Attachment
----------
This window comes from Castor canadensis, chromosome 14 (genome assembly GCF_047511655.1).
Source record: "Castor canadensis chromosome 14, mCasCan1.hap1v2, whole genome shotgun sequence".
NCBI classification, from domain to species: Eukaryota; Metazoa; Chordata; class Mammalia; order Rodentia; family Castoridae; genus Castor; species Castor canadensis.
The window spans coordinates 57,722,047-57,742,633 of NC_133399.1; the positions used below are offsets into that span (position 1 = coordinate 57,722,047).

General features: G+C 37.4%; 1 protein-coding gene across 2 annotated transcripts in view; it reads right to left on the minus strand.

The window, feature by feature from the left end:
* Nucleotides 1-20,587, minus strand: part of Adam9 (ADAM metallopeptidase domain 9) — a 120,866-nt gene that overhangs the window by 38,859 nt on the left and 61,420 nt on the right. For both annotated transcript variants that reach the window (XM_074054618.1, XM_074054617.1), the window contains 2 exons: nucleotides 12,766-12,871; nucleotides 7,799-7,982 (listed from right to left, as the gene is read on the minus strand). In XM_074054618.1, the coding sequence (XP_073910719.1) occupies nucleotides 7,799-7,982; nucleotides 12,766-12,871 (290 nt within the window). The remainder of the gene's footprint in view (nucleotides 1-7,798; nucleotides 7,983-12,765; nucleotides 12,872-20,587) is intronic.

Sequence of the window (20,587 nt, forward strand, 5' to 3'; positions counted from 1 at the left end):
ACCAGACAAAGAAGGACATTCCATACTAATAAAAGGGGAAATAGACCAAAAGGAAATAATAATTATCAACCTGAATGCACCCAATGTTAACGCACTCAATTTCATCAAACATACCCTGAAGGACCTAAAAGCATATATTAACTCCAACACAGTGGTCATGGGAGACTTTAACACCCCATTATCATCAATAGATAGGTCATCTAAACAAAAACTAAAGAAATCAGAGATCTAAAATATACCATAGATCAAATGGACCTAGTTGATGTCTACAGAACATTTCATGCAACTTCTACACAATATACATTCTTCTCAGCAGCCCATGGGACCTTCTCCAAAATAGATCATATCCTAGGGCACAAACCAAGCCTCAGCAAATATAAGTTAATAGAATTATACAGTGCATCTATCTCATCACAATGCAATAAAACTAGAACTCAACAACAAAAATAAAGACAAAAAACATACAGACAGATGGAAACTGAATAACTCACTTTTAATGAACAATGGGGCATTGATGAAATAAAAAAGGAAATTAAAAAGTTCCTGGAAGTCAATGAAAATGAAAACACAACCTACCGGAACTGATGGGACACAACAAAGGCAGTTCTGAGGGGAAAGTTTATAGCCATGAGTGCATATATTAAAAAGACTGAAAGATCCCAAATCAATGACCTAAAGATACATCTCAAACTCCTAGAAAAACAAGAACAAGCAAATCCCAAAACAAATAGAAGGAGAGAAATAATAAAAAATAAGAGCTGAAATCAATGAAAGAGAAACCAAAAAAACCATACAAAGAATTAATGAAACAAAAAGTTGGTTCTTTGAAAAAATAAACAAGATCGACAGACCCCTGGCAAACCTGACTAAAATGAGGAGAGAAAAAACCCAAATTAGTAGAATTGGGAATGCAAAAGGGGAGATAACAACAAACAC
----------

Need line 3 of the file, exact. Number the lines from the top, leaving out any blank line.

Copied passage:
NCBI classification, from domain to species: Eukaryota; Metazoa; Chordata; class Mammalia; order Rodentia; family Castoridae; genus Castor; species Castor canadensis.